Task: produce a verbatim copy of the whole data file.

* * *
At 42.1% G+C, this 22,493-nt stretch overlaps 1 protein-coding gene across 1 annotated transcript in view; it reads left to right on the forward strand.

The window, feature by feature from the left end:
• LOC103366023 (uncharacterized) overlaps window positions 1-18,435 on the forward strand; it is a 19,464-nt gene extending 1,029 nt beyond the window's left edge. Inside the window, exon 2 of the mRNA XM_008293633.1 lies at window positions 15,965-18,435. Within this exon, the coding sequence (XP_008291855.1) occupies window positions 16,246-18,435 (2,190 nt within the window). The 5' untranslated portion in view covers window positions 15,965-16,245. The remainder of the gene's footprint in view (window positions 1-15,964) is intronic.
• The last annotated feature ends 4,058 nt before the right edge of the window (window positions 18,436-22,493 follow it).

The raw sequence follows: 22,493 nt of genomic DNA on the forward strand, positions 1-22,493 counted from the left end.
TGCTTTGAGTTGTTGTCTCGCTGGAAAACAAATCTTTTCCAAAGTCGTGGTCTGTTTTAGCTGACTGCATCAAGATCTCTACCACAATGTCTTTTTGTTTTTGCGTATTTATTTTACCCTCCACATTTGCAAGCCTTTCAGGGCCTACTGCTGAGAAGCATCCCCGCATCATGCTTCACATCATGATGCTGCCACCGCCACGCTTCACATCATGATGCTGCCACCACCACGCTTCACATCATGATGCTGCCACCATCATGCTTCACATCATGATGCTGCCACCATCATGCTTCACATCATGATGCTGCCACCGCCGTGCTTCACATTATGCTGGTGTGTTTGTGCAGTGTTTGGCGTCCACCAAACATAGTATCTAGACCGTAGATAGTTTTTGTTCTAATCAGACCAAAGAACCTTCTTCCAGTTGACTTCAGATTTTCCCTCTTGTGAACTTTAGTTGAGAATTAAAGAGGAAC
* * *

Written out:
At 42.1% G+C, this 22,493-nt stretch overlaps 1 protein-coding gene across 1 annotated transcript in view; it reads left to right on the forward strand.

The window, feature by feature from the left end:
• LOC103366023 (uncharacterized) overlaps window positions 1-18,435 on the forward strand; it is a 19,464-nt gene extending 1,029 nt beyond the window's left edge. Inside the window, exon 2 of the mRNA XM_008293633.1 lies at window positions 15,965-18,435. Within this exon, the coding sequence (XP_008291855.1) occupies window positions 16,246-18,435 (2,190 nt within the window). The 5' untranslated portion in view covers window positions 15,965-16,245. The remainder of the gene's footprint in view (window positions 1-15,964) is intronic.
• The last annotated feature ends 4,058 nt before the right edge of the window (window positions 18,436-22,493 follow it).

The raw sequence follows: 22,493 nt of genomic DNA on the forward strand, positions 1-22,493 counted from the left end.
TGCTTTGAGTTGTTGTCTCGCTGGAAAACAAATCTTTTCCAAAGTCGTGGTCTGTTTTAGCTGACTGCATCAAGATCTCTACCACAATGTCTTTTTGTTTTTGCGTATTTATTTTACCCTCCACATTTGCAAGCCTTTCAGGGCCTACTGCTGAGAAGCATCCCCGCATCATGCTTCACATCATGATGCTGCCACCGCCACGCTTCACATCATGATGCTGCCACCACCACGCTTCACATCATGATGCTGCCACCATCATGCTTCACATCATGATGCTGCCACCATCATGCTTCACATCATGATGCTGCCACCGCCGTGCTTCACATTATGCTGGTGTGTTTGTGCAGTGTTTGGCGTCCACCAAACATAGTATCTAGACCGTAGATAGTTTTTGTTCTAATCAGACCAAAGAACCTTCTTCCAGTTGACTTCAGATTTTCCCTCTTGTGAACTTTAGTTGAGAATTAAAGAGGAAC